The ISRP believes this proposal is not fundable for the following reasons: The symptoms of this watershed problem seem to be a mile-long channelized length of Rock Creek with excessive sediment and with poor in-channel and riparian habitat. The existing conditions are not clearly described for reviewers who are not familiar with the site. No maps, drawings or photos are provided, but they are needed. This proposal characterizes the problem as inadequate sediment transport capacity, with an over-widened, shallow channel. It does not provide a description of the channel: floodplain dimensions, channel planform/sinuousity conditions or the condition of bank and floodplain vegetation. The technical background section adequately describes in general terms what is proposed, but it does not provide enough information about the status of the fish using Rock Creek or the extent to which the current habitat conditions have departed from pre-development conditions. The proposal is to rehabilitate about one mile of stream. Approximately how many fish used this reach in the past, and how does that compare to its current capacity? A high degree of accuracy is not needed, but the proposal does not really address the issue of how Rock Creek productivity will benefit from the restoration efforts. Additionally, it would have been helpful to cite other projects that have used a similar hard engineering approach to habitat restoration and have been able to demonstrate a significant increase in salmon production. The proposal mentions that the role of tributaries as important spawning and rearing areas is recognized in the Lower Columbia subbasin plan, but it is not clear if Rock Creek was specifically identified as a stream in need of significant restoration. Nearby Hamilton Creek is targeted as an important chum salmon spawning site in several plans, but particular references to Rock Creek are missing from this proposal. If chum salmon are the primary focal species for this project (they are identified as such in Section 3 of the cover pages), how much potential chum production can be achieved by rehabilitating a mile of stream? The planting plan is vague; without reference to the engineering works, it gives the impression that planting is unrelated to the stream engineering works. The prescriptions are large rock and large wood jam structures, with no mention of use of woody vegetation for bank stabilization or channel narrowing. The relatively hard engineering approach proposed here is unlikely to achieve the stated objectives. The concern is that this proposal will result in inappropriate alteration of a riparian corridor to a narrowed channel, with a resulting lack of spawning gravels in the channel owing to excessive sediment transport capacity. In this situation you might want to give more room for flood flows, not less; the flushing of sediments approach could scour the channel bed, resulting in headcutting. This proposal does not provide enough information to justify the proposed actions. Of specific concern is that the project does not seem to address the cause of the problems. If flood flows are given proper access to the floodplain, then lower velocity flows will result in sediment sorting that will replenish spawning gravels by hydraulic forces. This can be achieved best by the use of bioengineered structures such as willow baffles for bank protection and finer sediment retention, connected with brush mattress design on the floodplain banks. This kind of approach will significantly increase habitat functions sustainably and cost-effectively, but a level of expertise is needed that is not evident on the team. This project is essentially a band-aid on some other problems. In fact, the following quotes are from sections of the CGTB watershed plan and indicate an entirely different approach: 1. Restoration of degraded channel habitat in Rock Creek may require action outside the targeted reach, often extending into riparian and hillslope (upland) areas that are believed to influence the condition of aquatic habitats. 2. Sediment conditions in Rock Creek will remain moderately impaired to impaired until headwaters sediment sources are addressed. The County should be complimented for their intent to increase fish habitat and asked to ensure the more watershed-based, passive approach indicated in 1 and 2 above. In more detail, Table 8. “Prioritized measures for the Columbia Gorge Tributaries Basin” lists measures to improve fish habitat conditions. The 1st location is the lower mainstem Rock Creek up to Rock Creek Falls (RM 1), for anadromous access. However, the prioritized submeasures for Measure #1, Protect stream corridor structure and function are: A. Protect floodplain function and channel migration processes B. Protect riparian function C. Protect access to habitats D. Protect instream flows through management of water withdrawals E. Protect channel structure and stability F. Protect water quality G. Protect the natural stream flow regime Floodplain function and channel migration processes must be maintained together with increasing riparian structure and function. Protecting channel structure and stability should follow achievement of the previous priorities, especially by addressing the excessive sediments being delivered to the lower mainstem from upstream logging-related roads and landslides. Rather than concentrate flows by altering channel structure in the best habitat reach in order to flush sediments through this lower reach, the published priorities would imply instead some type of a revegetation/ soil bioengineering approach to restore the stream systems' sediment sorting and storage capabilities. This can be achieved while decreasing the lower channel width/depth ratio and rebuilding the lost floodplain by trapping sediments. In addition, watershed restoration should address upstream logging- related landslides and road crossings. Table 7 summarizes the Limiting Factors for habitat conditions on Rock Creek. The list does not include the proposal proponents' assertion that channel instability is the primary problem. Considering the relatively high cost of the project, the likelihood of continued maintenance, and some questions about (1) applying these particular restoration procedures to this channel type, and (2) whether a passive restoration approach would be more appropriate and cost-effective in the long term, this proposal needs a better scientific justification and some prediction of the effects of the project on salmonid productivity. Other review comments: Relationships to other projects are inadequately described; the proposal does not seem to be integrated with fish and wildlife programs. More details, and references to ongoing salmon enhancement projects of similar intent in the Columbia Gorge, are needed. The other work described is for maintenance and replacement of a bridge, already initiated by Skamania County. There does not appear to be any interdependency or collaboration between the two proposed projects. The objectives are clear in terms of the number of instream structures that will be placed and streambanks that will be replanted with native trees, but there are a number of unanswered questions. It appears that this proposal will attempt to turn a plane bed channel into a forced pool-riffle channel (using the classification terminology of Montgomery and Buffington). If, in fact, the Rock Creek watershed continues to experience episodic high intensity erosion events, it seems very likely that the hard engineered structures will require frequent, expensive maintenance as the stream naturally tries to return to a sediment-rich plane bed channel. Is the high initial cost and possibly frequent maintenance the best use of restoration dollars? The types of structures described in the proposal are typical of a Rosgen-type restoration project where the objective is to create better salmonid rearing habitat but it seems the real target species is chum salmon, which may not really benefit from the pool habitat that may be created. The proposal mentions potential benefits for coho, Chinook, and steelhead but do we know whether these species actually use Rock Creek? The objective of getting rid of the non-native riparian plant species and replacing them with native species is a good one. What will be done to ensure these native plants survive? To achieve the objectives stated, the equipment and personnel are probably adequate, but again the size and number of large machines required are such that there will be a substantial impact on the local environment, compared with the alternative suggested above. Plans appear to be limited to annual reports to BPA, with occasional presentations to the public. There is no mention of data archiving, or storage of time-series photos, and possible volunteer actions outside the scope of the project (photographs to be supplied to the client by schools taking part). Unless funding for long-term maintenance of the engineered features of Rock Creek is guaranteed, benefits are likely to be short term and harm may possibly result. If the stream sinuousity is indeed “fixed” by this proposal, it will persist over the long-term, but this may be deleterious to the fish population.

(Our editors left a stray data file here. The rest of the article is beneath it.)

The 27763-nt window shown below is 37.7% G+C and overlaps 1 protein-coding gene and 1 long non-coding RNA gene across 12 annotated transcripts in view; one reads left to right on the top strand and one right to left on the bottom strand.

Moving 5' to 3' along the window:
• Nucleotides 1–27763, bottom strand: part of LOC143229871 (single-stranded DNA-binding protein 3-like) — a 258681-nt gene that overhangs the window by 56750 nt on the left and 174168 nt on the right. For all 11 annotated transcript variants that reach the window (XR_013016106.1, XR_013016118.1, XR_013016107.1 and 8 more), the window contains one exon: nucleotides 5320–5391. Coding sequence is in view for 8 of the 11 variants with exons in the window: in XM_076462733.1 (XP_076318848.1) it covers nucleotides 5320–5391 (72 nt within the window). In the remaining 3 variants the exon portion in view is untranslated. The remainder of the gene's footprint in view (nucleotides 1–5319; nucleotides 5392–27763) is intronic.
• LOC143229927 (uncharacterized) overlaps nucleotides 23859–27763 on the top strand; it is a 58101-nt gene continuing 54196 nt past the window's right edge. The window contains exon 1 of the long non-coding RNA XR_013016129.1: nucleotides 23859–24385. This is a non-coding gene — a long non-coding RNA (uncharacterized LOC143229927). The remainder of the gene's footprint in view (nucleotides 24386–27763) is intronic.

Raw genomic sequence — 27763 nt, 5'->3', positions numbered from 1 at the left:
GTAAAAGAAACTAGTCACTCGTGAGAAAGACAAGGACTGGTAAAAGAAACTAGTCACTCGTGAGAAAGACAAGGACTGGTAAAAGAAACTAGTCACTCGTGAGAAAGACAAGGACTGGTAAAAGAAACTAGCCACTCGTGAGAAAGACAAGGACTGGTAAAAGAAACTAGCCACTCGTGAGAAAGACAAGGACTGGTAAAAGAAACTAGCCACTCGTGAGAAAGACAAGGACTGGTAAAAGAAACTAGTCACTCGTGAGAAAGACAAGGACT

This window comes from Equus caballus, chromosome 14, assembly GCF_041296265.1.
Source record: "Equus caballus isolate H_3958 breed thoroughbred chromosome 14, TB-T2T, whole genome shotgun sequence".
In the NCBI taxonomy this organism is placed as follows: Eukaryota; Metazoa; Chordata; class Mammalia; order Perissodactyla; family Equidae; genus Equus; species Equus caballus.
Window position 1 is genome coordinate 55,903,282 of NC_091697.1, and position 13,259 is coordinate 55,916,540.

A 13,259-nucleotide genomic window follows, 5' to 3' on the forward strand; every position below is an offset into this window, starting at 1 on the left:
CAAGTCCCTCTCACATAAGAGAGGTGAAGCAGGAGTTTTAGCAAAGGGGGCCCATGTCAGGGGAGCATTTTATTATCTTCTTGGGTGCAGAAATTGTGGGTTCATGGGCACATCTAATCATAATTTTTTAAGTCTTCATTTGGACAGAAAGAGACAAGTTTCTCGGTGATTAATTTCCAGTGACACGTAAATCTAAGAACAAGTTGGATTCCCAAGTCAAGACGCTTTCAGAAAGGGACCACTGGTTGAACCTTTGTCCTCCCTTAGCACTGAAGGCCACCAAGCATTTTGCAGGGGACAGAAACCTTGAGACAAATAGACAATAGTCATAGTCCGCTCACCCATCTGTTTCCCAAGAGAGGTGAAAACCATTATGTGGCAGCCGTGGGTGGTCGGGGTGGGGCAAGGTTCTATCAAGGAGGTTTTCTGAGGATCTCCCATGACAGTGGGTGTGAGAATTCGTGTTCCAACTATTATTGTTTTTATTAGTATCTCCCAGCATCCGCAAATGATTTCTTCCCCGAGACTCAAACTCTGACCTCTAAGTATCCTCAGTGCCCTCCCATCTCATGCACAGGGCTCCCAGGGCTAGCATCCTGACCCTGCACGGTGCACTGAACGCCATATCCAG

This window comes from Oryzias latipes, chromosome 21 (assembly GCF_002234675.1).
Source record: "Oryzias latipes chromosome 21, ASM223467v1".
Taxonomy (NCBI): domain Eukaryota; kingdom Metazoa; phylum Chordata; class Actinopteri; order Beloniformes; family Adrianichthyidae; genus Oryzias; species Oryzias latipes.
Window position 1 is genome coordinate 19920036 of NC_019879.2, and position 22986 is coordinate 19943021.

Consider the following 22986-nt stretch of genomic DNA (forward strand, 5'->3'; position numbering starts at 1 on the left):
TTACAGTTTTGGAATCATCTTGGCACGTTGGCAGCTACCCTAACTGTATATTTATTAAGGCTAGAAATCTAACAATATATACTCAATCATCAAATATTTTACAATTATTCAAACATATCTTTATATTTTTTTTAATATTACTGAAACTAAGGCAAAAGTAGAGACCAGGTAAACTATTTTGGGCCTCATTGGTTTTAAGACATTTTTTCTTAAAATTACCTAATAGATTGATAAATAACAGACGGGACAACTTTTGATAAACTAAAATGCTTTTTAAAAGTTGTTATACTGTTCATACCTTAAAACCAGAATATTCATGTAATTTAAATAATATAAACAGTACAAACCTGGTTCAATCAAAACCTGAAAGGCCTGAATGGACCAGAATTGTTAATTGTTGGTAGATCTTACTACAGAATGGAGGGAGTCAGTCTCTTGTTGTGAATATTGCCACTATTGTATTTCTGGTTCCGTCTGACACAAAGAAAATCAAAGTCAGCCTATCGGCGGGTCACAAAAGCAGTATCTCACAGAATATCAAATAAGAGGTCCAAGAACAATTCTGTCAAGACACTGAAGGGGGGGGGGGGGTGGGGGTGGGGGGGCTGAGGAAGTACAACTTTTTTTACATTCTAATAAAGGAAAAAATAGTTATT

Response loop edit
See the sponsor's revised proposal from the response loop. You'll be taken to CBFWA's proposal system in Section 10 where most sponsors uploaded revised narratives or other responses to the ISRP comments.
State/province recommendation: Washington
Review group: Washington list
Recommended budgets: FY07: (n/a) | FY08: (n/a) | FY09: (n/a)
Comment: See Washington guidance